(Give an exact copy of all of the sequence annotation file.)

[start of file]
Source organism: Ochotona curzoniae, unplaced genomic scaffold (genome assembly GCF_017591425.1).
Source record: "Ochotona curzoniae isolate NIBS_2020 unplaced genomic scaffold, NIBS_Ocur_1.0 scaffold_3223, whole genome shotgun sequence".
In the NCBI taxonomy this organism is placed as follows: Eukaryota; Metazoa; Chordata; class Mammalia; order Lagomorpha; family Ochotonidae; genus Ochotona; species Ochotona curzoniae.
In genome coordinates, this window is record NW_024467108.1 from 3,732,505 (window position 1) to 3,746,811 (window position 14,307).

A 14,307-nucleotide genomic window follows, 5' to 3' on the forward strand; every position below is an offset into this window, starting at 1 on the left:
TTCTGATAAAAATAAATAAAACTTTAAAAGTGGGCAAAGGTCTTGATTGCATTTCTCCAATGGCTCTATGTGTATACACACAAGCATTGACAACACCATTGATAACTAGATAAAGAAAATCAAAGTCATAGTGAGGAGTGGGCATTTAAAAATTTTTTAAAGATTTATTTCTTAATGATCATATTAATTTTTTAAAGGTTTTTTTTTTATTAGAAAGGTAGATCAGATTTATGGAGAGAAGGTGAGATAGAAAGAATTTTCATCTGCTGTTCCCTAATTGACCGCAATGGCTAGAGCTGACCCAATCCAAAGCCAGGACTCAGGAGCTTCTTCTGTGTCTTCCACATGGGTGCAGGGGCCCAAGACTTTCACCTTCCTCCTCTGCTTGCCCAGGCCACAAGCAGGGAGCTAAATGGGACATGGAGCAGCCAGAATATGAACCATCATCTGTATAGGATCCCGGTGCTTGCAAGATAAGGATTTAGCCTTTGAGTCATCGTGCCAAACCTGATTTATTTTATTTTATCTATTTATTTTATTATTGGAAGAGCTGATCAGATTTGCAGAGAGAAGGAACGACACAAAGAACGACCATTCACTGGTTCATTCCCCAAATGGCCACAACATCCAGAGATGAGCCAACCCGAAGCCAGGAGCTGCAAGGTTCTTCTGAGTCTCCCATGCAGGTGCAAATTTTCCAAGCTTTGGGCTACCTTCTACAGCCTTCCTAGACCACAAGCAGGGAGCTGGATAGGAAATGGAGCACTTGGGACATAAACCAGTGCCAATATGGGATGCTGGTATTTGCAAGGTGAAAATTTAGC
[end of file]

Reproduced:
Source organism: Ochotona curzoniae, unplaced genomic scaffold (genome assembly GCF_017591425.1).
Source record: "Ochotona curzoniae isolate NIBS_2020 unplaced genomic scaffold, NIBS_Ocur_1.0 scaffold_3223, whole genome shotgun sequence".
In the NCBI taxonomy this organism is placed as follows: Eukaryota; Metazoa; Chordata; class Mammalia; order Lagomorpha; family Ochotonidae; genus Ochotona; species Ochotona curzoniae.
In genome coordinates, this window is record NW_024467108.1 from 3,732,505 (window position 1) to 3,746,811 (window position 14,307).

A 14,307-nucleotide genomic window follows, 5' to 3' on the forward strand; every position below is an offset into this window, starting at 1 on the left:
TTCTGATAAAAATAAATAAAACTTTAAAAGTGGGCAAAGGTCTTGATTGCATTTCTCCAATGGCTCTATGTGTATACACACAAGCATTGACAACACCATTGATAACTAGATAAAGAAAATCAAAGTCATAGTGAGGAGTGGGCATTTAAAAATTTTTTAAAGATTTATTTCTTAATGATCATATTAATTTTTTAAAGGTTTTTTTTTTATTAGAAAGGTAGATCAGATTTATGGAGAGAAGGTGAGATAGAAAGAATTTTCATCTGCTGTTCCCTAATTGACCGCAATGGCTAGAGCTGACCCAATCCAAAGCCAGGACTCAGGAGCTTCTTCTGTGTCTTCCACATGGGTGCAGGGGCCCAAGACTTTCACCTTCCTCCTCTGCTTGCCCAGGCCACAAGCAGGGAGCTAAATGGGACATGGAGCAGCCAGAATATGAACCATCATCTGTATAGGATCCCGGTGCTTGCAAGATAAGGATTTAGCCTTTGAGTCATCGTGCCAAACCTGATTTATTTTATTTTATCTATTTATTTTATTATTGGAAGAGCTGATCAGATTTGCAGAGAGAAGGAACGACACAAAGAACGACCATTCACTGGTTCATTCCCCAAATGGCCACAACATCCAGAGATGAGCCAACCCGAAGCCAGGAGCTGCAAGGTTCTTCTGAGTCTCCCATGCAGGTGCAAATTTTCCAAGCTTTGGGCTACCTTCTACAGCCTTCCTAGACCACAAGCAGGGAGCTGGATAGGAAATGGAGCACTTGGGACATAAACCAGTGCCAATATGGGATGCTGGTATTTGCAAGGTGAAAATTTAGC